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X. Feng1,*, L. Zhang2,*, Y. Hou1,*, W. Ma1, J. Ma1, X. Chang2, L. Yang2


1. Shanxi University of Traditional Chinese Medicine, Xianyang, China; 2. Xian Hospital of Traditional Chinese Medicine, Xi’an, China; * These authors contributed equally to this work.

Corresponding Author: Lin Yang, Xian Hospital of Traditional Chinese Medicine, Xi’an, China,

J Prev Alz Dis 2024;
Published online January 30, 2024,



Alzheimer’s disease and its comorbidities pose a heavy disease burden globally, and its treatment remains a major challenge. Identifying the protective and risk factors for Alzheimer’s disease, as well as its possible underlying molecular processes, can facilitate the development of interventions that can slow its progression. Observational studies and randomized controlled trials have provided some evidence regarding potential risk factors for Alzheimer’s disease; however, the results of these studies vary. Mendelian randomization is a novel epidemiological methodology primarily used to infer causal relationships between exposures and outcomes. Many Mendelian randomization studies have identified potential causal relationships between Alzheimer’s disease and certain diseases, lifestyle habits, and biological exposures, thus providing valuable data for further mechanistic studies and the development and implementation of clinical prevention strategies. However, the results and data from Mendelian randomization studies must be interpreted based on comprehensive evidence. Moreover, the existing Mendelian randomization studies on the epidemiology of Alzheimer’s disease have some limitations that are worth exploring. Therefore, the aim of this review was to summarize the available evidence on the potential protective and risk factors for Alzheimer’s disease by assessing published Mendelian randomization studies on Alzheimer’s disease, and to provide new perspectives on the etiology of Alzheimer’s disease.

Key words: Alzheimer’s disease, causality, Mendelian randomization, genome-wide association studies, genetic variation.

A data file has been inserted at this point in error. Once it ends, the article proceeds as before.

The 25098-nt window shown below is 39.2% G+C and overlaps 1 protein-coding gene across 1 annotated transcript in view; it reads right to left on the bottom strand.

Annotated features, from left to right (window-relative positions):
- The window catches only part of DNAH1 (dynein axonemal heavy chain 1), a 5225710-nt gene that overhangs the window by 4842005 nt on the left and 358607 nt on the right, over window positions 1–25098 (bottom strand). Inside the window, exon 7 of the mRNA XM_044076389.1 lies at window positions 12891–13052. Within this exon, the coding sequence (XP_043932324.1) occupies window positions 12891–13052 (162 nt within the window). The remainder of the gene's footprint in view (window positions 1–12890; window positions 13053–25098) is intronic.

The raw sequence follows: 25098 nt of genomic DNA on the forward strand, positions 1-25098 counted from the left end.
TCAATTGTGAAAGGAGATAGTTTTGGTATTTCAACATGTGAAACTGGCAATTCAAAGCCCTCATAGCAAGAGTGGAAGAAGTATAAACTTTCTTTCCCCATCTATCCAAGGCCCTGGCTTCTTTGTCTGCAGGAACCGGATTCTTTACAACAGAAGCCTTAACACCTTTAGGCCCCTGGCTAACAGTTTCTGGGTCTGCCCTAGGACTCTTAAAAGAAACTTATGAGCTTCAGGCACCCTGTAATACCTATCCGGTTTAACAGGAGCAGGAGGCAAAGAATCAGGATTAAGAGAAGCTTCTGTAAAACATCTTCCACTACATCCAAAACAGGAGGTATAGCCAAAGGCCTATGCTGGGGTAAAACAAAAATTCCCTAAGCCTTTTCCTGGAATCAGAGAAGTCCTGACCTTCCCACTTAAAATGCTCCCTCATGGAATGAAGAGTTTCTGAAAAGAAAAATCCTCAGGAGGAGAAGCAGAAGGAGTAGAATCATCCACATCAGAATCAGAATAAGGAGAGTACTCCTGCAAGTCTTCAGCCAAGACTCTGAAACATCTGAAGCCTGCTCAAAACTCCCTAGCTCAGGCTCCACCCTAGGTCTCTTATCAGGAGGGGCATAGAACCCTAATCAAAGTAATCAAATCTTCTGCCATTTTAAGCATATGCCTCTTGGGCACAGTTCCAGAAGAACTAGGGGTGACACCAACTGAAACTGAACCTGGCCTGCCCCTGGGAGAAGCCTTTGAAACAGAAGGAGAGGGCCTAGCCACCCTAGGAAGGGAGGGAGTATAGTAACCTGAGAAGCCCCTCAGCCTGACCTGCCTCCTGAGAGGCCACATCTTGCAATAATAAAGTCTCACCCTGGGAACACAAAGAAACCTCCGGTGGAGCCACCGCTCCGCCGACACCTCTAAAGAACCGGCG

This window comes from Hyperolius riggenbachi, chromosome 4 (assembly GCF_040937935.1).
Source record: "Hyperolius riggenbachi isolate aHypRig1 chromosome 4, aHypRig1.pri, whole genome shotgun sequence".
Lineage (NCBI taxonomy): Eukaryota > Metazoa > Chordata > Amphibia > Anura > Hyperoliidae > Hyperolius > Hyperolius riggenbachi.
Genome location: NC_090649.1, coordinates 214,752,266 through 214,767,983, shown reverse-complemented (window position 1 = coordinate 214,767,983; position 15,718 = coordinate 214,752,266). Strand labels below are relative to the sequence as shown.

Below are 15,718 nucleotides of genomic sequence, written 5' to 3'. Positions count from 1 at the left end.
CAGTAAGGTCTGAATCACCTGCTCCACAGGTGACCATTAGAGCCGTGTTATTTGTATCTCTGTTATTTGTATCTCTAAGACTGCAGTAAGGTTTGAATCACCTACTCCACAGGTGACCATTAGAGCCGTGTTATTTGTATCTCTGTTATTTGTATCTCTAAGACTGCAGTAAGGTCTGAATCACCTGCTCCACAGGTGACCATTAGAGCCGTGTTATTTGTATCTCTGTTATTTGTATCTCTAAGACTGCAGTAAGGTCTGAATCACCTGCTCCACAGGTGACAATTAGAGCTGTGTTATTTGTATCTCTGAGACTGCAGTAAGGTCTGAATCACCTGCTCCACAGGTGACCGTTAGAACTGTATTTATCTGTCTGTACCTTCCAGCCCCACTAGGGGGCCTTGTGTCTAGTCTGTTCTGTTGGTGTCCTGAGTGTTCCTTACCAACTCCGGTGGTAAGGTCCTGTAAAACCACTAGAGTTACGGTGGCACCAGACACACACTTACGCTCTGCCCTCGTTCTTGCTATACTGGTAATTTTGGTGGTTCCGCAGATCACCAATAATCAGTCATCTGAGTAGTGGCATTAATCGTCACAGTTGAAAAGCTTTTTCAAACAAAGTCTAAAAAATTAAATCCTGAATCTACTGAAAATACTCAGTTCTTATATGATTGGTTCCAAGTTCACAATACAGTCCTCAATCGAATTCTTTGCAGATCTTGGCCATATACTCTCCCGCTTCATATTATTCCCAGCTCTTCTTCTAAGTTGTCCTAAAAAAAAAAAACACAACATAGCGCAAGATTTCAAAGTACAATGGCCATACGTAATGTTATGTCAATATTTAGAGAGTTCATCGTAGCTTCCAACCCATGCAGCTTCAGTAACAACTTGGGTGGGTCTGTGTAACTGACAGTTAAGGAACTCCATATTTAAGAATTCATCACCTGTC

Abbreviations: IGAP: the International Genomics of Alzheimer’s Project; FinnGen R4: the Fin-nGen consortium release 4; CHARGE: the Cohorts for Heart and Aging Research in Genomic Epidemiology; UKBB(UKB): the UK Biobank; CGPS: Copenhagen General Population Study; CCHS: Copenhagen City Heart Study; HGI: the COVID-19 Host Genetics Initiative; PGC-ALZ: the Psychiatric Genomic Consortium Alzheimer’s Disease Workgroup; ADSP: the Alzheimer’s Disease Sequencing Project; ADGC: the Alzheimer Disease Genetics Consortium; EADI: the European Alzheimer’s Disease Initiative; GERAD/PERADES: the Genetic and Environmental Risk in AD/ Polygenic and Environmental Risk for Alzheimer’s Disease Consortium; Andro: androsterone sulfate; DHEAS: dehydroepiandrosterone sulfate; E2: estradio; Tot T: total testosterone; LDL-c: Low-density lipoprotein cholesterol; TG: triglycerides; TC: total cholesterol; MFH-UKBB: maternal UKBB family history of AD; PFH-UKBB: paternal UKBB family history of AD; CGA: Chlorogenic Acid; ApoB: Apolipoprotein B; Ca: serum Calcium; VD: Vitamin D; UA: Uric Acid; Hcy: plasma Homocysteine; MCI: mitochondrial complex I; AHMS: AHMS gene (antihypertensive drug targets); sTREM1: soluble triggering receptor expressed on myeloid cells 1; GDF-15: growth differentiation factor 15; glycoprotein acetyls: GlycA.


Alzheimer’s disease (AD) is a chronic degenerative lesion of the central nervous system. It is one of the most common irreversible neurodegenerative diseases and the most common cause of dementia (1). Approximately 50 million people worldwide have dementia, and this number is expected to double by 2050 owing to aging of the global population, which increases disease burden and healthcare costs (2). AD is a complex multifactorial disease that occurs as a result of interactions between genetic susceptibility and environmental factors.
Causal inference is a key goal of epidemiological and clinical investigations. Prospective cohort studies and randomized controlled trials have provided high-quality evidence on the causal relationships between different exposures and outcomes (3). Epidemiological studies have identified potential risk and protective factors associated with AD (4). These studies have demonstrated that age (5), sex (6), education (7), high cholesterol level (8), depression (9), and hypertension (10) are strongly associated with AD. However, these identified risk factors differ to varying degrees between observational studies and clinical trials owing to differences in key aspects of the studies, such as sample size, follow-up duration, study methodology, and quantification criteria, resulting in variable qualities of evidence to support the conclusions and unclear causal relationships. Therefore, further in-depth evaluation of the etiology and risk factors for AD and the interactions between genetic and environmental risk factors are crucial for the prevention of AD and early implementation of interventions against the disease.